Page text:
HSBC wins dismissal of Madoff customer class action in U.S.

September 15, 2016 4:26 PM EDT

A sign is seen above the entrance to an HSBC bank branch in midtown Manhattan in New York City, December 11, 2012. REUTERS/Mike Segar

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By Jonathan Stempel

NEW YORK (Reuters) - HSBC Holdings Plc on Thursday won the dismissal of a lawsuit by former Bernard Madoff customers who accused the British bank of fuelling his massive Ponzi scheme by ignoring red flags and encouraging "feeder funds" to invest with him.

U.S. District Judge Laura Taylor Swain in Manhattan said a federal law governing securities fraud cases prevented the plaintiffs from bringing their class-action claims against HSBC's U.S. unit. She also said she lacked jurisdiction over claims against the HSBC parent and non-U.S. affiliates.

Jason Zweig, a lawyer for the customers, declined to comment because he was reviewing the decision. HSBC spokesman Rob Sherman declined to provide immediate comment.

The customers filed the lawsuit in December 2014, after a federal appeals court said the trustee liquidating Bernard L. Madoff Investment Securities LLC lacked standing to sue HSBC, JPMorgan Chase & Co and other banks he accused of aiding Madoff's fraud.

In their complaint, the customers said HSBC sold structured financial products that resulted in hundreds of millions of dollars flowing to Madoff through feeder funds.

They also said HSBC looked the other way when encountering signs of fraud, to help sate its "unquenchable thirst" for fees.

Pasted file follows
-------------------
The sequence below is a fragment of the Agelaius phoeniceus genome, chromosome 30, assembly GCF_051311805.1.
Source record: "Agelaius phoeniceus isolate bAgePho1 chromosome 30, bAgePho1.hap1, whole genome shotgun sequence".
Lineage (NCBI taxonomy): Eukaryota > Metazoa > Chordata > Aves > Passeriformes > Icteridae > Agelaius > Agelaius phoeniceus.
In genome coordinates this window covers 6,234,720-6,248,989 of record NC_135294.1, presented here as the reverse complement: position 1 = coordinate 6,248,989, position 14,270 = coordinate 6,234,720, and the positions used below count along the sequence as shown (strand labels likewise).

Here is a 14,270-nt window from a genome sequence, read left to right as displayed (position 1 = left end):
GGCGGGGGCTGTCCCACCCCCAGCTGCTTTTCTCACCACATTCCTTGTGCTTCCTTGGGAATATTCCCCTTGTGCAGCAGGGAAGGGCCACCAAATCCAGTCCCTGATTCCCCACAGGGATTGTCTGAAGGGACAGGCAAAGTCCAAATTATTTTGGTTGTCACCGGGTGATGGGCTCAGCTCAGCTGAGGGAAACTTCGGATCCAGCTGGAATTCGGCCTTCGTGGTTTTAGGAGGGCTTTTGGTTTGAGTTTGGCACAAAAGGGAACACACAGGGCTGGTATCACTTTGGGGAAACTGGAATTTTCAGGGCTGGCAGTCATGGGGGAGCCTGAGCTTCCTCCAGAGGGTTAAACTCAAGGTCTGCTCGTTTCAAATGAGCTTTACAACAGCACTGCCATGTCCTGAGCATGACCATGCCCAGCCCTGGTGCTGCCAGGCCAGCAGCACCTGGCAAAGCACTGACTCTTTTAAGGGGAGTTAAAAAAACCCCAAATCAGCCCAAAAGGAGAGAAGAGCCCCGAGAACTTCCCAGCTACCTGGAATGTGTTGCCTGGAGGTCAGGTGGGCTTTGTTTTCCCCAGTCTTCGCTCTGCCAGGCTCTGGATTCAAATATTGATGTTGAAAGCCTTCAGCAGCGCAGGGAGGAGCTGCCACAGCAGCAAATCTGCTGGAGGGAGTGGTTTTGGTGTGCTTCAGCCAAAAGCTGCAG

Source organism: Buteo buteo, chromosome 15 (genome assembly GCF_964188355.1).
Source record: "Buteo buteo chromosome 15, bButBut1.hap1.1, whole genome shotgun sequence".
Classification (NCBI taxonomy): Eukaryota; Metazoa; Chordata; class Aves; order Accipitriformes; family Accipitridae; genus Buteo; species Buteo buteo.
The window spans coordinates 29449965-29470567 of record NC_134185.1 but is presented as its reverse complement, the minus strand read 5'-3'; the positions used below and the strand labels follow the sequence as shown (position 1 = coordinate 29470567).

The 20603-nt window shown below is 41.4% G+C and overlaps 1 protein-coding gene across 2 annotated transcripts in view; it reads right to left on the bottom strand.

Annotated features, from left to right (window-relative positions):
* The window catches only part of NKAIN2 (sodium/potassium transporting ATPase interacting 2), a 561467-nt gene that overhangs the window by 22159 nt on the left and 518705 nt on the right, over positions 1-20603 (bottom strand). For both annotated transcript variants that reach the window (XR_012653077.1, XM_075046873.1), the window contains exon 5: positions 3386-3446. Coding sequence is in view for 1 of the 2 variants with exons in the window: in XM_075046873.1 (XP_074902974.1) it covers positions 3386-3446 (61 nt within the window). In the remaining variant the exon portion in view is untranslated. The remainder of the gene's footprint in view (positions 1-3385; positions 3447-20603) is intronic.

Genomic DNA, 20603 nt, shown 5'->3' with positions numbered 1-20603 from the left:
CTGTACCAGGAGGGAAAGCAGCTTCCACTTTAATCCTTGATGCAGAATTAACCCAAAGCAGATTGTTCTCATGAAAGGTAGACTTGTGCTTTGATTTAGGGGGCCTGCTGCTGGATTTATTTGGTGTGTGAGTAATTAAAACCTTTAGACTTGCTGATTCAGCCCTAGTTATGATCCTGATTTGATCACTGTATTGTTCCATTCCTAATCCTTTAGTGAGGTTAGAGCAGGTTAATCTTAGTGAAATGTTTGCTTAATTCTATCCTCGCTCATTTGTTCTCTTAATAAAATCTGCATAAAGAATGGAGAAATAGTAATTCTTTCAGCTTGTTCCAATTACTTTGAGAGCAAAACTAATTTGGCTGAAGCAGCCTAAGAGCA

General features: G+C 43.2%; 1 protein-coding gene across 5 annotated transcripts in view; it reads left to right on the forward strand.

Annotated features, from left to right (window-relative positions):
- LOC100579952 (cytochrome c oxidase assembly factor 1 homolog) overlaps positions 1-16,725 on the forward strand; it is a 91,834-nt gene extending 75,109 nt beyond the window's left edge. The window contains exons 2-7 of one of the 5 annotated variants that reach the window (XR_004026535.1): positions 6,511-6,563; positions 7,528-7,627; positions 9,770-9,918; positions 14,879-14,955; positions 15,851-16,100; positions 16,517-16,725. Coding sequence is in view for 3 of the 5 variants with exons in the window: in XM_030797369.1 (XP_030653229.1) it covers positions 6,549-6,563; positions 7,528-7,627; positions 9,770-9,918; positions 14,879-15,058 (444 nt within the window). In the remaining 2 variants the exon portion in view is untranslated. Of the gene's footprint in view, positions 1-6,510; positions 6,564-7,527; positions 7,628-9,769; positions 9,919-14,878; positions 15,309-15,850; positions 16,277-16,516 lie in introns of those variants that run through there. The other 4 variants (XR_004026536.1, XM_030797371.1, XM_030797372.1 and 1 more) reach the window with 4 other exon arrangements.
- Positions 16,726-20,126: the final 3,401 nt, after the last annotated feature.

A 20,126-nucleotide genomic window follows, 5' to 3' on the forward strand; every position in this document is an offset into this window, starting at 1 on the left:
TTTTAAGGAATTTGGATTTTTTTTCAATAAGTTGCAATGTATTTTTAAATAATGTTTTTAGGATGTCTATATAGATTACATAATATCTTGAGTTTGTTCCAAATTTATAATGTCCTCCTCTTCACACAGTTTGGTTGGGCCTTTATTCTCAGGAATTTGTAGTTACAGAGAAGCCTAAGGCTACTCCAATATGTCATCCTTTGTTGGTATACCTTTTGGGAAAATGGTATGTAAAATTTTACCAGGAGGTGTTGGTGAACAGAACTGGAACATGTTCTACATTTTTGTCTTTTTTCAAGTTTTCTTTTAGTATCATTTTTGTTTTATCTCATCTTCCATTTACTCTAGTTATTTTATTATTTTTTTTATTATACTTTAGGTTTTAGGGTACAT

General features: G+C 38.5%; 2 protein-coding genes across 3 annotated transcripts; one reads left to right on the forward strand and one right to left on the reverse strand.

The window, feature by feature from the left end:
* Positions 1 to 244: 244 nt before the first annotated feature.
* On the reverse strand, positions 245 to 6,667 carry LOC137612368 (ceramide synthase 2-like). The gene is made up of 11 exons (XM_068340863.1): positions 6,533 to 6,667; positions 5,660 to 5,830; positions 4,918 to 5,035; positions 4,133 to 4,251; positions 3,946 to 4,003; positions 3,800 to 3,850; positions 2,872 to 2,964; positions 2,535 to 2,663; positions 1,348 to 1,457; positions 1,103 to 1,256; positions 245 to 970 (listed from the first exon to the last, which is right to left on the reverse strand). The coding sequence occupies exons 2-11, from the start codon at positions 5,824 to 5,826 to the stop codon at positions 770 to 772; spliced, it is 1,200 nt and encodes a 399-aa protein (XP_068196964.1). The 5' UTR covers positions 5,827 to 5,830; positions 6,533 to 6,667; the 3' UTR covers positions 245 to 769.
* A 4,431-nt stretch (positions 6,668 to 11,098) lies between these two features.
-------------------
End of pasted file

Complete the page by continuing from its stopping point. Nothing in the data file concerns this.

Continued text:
The customers said their accounts with Madoff were not "covered securities," barring them from pursuing their case, because the con man had total discretion over their money.

But the judge said the customers expected Madoff to invest their cash in covered securities, which are traded nationally and listed on a regulated national exchange, to achieve the "extraordinary" returns for which he had at the time been known.

"That plaintiffs had no control over which particular investment strategy Madoff undertook or specific securities he purchased does not obviate the fact that plaintiffs were seeking, directly or indirectly, to purchase covered securities," Swain wrote. "Accordingly, plaintiffs' claims are barred."

Madoff, 78, pleaded guilty to fraud in March 2009, three months after his scheme was uncovered. He is serving a 150-year prison term. The trustee, Irving Picard, has recouped roughly $11.2 billion for former Madoff customers.

The case is Hill et al v HSBC Bank Plc et al, U.S. District Court, Southern District of New York, No. 14-09745.

(Reporting by Jonathan Stempel in New York; Editing by Richard Chang)

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